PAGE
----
The conservative populists want to fight against any challenge to the erosion of white rights, whereas the progressives want more state intervention to address inequities. She however thinks that “white progressives cause the most daily damage to people of colour.” Polarization stalls change because the right is against state intervention, whereas the left calls for more, not realising that it creates a dependency syndrome that is neither fiscally nor socially sustainable.

My personal view is that racism is often an excuse not to address the wicked problems of social injustice and planetary destruction. Blaming each other will not work anymore for the existential issues that face us. Race is only a mask over deep injustices locked down into our psyches of power and hierarchy. Technology has enabled us to begin a conversation at local, communal, corporate, state, regional and global levels on how to shape a world of peace and sustainability, rather than demonizing each other and beating the drums of war.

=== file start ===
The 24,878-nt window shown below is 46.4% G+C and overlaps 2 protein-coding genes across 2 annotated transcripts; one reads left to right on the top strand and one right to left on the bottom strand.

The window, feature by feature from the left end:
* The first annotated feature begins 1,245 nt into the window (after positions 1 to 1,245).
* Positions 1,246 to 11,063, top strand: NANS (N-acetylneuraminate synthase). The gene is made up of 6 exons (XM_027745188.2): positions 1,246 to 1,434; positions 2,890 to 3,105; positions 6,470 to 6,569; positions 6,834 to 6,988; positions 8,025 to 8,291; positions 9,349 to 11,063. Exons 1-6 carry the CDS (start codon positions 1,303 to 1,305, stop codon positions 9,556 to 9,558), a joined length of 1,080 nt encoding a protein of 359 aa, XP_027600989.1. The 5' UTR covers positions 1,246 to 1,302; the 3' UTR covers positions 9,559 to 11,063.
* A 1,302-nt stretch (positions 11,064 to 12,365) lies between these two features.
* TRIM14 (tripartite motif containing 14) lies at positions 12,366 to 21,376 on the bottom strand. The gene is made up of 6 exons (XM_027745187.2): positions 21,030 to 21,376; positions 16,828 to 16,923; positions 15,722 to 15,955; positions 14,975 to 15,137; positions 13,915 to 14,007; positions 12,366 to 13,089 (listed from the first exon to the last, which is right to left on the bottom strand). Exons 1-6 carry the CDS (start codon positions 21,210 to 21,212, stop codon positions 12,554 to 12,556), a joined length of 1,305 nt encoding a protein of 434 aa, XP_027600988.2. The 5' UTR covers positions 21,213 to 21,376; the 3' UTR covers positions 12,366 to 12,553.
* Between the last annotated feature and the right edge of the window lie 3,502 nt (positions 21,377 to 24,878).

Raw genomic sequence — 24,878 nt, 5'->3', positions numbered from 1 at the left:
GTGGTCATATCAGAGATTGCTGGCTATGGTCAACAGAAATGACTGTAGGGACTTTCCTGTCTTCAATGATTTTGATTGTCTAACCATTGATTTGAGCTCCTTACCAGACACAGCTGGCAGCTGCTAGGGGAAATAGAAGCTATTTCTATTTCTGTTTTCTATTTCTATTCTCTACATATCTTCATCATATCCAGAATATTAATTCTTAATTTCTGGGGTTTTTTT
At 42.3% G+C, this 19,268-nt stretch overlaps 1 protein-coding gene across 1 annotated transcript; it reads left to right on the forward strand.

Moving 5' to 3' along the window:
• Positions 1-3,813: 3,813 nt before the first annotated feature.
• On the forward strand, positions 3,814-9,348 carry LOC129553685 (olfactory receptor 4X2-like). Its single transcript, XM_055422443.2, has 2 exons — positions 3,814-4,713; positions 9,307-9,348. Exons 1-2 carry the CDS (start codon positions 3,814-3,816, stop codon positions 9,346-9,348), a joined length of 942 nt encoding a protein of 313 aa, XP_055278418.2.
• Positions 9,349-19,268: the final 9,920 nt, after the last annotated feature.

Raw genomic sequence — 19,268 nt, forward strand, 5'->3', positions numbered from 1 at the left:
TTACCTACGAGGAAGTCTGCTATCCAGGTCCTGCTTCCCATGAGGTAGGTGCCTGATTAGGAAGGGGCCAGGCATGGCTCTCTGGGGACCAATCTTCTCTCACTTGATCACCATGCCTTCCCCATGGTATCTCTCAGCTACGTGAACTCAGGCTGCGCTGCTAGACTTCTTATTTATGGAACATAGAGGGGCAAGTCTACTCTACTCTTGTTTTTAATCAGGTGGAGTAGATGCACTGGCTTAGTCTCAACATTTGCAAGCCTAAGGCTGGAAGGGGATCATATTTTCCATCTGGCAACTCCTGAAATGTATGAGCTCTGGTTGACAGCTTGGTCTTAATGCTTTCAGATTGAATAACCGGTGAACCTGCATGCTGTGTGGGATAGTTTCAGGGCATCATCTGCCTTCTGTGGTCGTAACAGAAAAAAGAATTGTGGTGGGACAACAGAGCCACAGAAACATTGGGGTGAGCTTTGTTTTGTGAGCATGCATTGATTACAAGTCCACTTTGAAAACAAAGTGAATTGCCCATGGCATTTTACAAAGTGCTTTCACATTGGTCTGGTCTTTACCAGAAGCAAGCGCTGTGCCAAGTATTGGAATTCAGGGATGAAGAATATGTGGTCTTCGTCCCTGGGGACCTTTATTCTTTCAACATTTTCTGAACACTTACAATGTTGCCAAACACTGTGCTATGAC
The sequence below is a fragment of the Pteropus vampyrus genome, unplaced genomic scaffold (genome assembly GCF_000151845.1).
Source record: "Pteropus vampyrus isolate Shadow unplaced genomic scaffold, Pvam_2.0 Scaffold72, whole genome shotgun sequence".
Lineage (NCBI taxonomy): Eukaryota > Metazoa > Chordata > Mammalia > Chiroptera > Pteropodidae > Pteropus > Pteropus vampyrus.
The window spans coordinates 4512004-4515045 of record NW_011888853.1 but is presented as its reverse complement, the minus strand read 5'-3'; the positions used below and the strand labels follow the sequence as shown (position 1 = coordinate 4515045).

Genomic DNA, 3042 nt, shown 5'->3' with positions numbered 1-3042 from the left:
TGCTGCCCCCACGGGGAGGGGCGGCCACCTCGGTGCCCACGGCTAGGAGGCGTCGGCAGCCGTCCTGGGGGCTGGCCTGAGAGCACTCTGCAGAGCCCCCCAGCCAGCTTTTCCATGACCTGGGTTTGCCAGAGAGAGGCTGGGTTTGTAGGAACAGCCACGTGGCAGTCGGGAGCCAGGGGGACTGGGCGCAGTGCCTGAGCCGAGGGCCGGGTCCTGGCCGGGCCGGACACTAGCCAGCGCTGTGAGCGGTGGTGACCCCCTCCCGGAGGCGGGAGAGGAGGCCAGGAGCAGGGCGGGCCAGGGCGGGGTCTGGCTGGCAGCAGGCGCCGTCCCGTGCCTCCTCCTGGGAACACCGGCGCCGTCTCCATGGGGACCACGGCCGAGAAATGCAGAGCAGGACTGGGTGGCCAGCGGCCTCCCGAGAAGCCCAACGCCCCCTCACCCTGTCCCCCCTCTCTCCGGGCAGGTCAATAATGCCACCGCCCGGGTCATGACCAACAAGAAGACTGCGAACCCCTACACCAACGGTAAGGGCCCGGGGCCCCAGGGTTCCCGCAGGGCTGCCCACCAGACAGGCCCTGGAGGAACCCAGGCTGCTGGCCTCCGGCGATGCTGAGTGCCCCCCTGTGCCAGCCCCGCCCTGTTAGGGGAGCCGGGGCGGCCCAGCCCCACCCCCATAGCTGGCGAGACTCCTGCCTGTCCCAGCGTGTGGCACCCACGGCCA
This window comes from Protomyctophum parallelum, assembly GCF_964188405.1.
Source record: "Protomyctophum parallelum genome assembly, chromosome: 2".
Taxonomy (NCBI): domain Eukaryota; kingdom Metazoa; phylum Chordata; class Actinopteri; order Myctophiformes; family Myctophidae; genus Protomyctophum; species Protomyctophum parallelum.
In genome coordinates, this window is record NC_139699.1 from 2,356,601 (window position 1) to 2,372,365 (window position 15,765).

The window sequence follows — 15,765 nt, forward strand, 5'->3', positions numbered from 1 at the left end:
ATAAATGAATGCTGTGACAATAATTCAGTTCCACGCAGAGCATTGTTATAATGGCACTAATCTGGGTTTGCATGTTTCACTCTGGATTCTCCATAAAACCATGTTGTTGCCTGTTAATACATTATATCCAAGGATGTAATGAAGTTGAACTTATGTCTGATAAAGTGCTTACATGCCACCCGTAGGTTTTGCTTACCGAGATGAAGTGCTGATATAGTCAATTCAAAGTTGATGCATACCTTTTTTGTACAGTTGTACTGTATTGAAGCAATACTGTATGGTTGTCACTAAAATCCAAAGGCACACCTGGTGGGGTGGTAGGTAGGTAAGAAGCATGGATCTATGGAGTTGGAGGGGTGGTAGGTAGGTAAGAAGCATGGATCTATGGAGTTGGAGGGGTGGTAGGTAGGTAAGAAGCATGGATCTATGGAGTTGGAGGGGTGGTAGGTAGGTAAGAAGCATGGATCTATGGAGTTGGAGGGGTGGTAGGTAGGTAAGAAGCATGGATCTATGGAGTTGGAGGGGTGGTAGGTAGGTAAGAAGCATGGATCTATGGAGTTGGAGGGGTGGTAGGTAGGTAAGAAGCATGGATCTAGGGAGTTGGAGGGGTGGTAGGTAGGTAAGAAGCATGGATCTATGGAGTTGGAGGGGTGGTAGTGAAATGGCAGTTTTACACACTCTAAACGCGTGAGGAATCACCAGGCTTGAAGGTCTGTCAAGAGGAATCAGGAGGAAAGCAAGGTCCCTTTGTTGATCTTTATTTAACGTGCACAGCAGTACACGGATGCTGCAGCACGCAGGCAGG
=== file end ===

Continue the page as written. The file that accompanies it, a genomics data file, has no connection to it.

(The writer is a Distinguished Fellow, Asia Global Institute, University of Hong Kong and a former financial regulator. Special to ANN.)